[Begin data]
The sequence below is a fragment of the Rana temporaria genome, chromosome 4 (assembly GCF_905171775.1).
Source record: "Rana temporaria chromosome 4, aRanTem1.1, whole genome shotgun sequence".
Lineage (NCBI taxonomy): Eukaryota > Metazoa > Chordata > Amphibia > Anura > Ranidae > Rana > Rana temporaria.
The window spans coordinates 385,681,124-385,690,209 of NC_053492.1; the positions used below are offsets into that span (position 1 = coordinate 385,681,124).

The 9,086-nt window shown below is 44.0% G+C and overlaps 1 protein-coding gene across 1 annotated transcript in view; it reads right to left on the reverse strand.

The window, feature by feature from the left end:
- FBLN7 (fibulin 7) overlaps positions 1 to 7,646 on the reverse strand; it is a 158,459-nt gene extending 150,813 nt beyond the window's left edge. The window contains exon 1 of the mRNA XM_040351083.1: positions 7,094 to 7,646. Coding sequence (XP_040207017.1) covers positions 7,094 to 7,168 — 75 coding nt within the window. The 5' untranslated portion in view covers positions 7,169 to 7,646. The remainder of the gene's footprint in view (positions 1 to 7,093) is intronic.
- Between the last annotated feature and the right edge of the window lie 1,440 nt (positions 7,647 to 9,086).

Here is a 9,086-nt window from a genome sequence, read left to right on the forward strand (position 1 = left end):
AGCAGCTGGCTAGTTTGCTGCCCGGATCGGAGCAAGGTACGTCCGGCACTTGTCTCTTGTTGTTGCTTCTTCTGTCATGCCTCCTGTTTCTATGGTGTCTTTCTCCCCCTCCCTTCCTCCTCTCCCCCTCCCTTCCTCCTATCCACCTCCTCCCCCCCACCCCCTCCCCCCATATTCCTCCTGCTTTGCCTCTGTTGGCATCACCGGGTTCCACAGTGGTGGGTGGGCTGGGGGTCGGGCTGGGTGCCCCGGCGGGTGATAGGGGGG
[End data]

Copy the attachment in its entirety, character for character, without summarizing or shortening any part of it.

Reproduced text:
The sequence below is a fragment of the Rana temporaria genome, chromosome 4 (assembly GCF_905171775.1).
Source record: "Rana temporaria chromosome 4, aRanTem1.1, whole genome shotgun sequence".
Lineage (NCBI taxonomy): Eukaryota > Metazoa > Chordata > Amphibia > Anura > Ranidae > Rana > Rana temporaria.
The window spans coordinates 385,681,124-385,690,209 of NC_053492.1; the positions used below are offsets into that span (position 1 = coordinate 385,681,124).

The 9,086-nt window shown below is 44.0% G+C and overlaps 1 protein-coding gene across 1 annotated transcript in view; it reads right to left on the reverse strand.

The window, feature by feature from the left end:
- FBLN7 (fibulin 7) overlaps positions 1 to 7,646 on the reverse strand; it is a 158,459-nt gene extending 150,813 nt beyond the window's left edge. The window contains exon 1 of the mRNA XM_040351083.1: positions 7,094 to 7,646. Coding sequence (XP_040207017.1) covers positions 7,094 to 7,168 — 75 coding nt within the window. The 5' untranslated portion in view covers positions 7,169 to 7,646. The remainder of the gene's footprint in view (positions 1 to 7,093) is intronic.
- Between the last annotated feature and the right edge of the window lie 1,440 nt (positions 7,647 to 9,086).

Here is a 9,086-nt window from a genome sequence, read left to right on the forward strand (position 1 = left end):
AGCAGCTGGCTAGTTTGCTGCCCGGATCGGAGCAAGGTACGTCCGGCACTTGTCTCTTGTTGTTGCTTCTTCTGTCATGCCTCCTGTTTCTATGGTGTCTTTCTCCCCCTCCCTTCCTCCTCTCCCCCTCCCTTCCTCCTATCCACCTCCTCCCCCCCACCCCCTCCCCCCATATTCCTCCTGCTTTGCCTCTGTTGGCATCACCGGGTTCCACAGTGGTGGGTGGGCTGGGGGTCGGGCTGGGTGCCCCGGCGGGTGATAGGGGGG